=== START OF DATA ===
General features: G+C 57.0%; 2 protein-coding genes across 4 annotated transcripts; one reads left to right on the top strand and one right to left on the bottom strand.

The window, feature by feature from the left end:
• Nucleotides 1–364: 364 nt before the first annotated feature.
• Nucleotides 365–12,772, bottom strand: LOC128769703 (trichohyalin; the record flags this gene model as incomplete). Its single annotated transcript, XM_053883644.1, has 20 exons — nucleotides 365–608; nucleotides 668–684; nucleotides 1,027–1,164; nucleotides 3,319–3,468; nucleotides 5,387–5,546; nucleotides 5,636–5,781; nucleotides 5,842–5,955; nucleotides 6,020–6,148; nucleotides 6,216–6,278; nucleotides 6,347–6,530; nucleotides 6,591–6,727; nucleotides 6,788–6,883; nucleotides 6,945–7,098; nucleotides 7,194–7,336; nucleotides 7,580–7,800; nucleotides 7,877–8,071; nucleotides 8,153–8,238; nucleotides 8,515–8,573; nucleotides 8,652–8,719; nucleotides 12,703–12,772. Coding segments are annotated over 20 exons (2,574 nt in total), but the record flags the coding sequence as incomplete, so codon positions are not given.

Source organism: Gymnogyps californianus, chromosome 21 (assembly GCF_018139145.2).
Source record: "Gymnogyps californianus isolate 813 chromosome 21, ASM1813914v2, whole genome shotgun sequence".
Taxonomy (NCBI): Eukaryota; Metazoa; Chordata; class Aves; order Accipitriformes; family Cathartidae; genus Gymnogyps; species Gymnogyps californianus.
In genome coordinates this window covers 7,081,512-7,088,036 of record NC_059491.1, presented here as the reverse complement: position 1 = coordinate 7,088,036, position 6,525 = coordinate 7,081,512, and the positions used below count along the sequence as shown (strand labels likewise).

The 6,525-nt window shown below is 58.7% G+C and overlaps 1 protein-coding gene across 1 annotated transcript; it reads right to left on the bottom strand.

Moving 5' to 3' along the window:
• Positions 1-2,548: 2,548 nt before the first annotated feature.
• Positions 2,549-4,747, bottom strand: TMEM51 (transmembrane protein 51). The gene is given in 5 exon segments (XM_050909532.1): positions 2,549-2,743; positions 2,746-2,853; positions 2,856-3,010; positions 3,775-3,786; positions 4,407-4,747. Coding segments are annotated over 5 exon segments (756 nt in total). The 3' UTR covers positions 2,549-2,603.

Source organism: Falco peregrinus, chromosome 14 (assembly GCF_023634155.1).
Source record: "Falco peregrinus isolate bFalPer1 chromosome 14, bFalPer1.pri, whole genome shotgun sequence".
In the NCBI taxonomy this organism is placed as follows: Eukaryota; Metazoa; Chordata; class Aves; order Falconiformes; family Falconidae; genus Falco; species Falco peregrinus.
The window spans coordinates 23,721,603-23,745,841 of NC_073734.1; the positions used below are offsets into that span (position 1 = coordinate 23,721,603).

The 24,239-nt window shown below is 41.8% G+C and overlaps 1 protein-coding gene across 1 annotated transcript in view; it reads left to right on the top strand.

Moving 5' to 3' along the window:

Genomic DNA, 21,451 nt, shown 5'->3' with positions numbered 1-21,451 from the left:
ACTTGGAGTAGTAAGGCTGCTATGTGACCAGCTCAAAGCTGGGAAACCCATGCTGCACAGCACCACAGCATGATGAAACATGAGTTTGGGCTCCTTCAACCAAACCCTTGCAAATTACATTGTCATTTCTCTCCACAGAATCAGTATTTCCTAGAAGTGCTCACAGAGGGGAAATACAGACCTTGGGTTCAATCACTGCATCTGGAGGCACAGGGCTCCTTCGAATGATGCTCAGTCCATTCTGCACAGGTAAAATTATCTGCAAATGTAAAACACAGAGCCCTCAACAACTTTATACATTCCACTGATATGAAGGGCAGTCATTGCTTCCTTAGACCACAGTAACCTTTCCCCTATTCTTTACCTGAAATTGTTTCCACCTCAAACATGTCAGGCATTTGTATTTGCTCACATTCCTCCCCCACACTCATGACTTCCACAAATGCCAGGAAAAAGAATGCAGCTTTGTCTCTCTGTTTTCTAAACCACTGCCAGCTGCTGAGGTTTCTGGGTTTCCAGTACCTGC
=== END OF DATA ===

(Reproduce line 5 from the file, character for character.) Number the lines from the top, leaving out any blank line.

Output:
Source organism: Gymnogyps californianus, chromosome 21 (assembly GCF_018139145.2).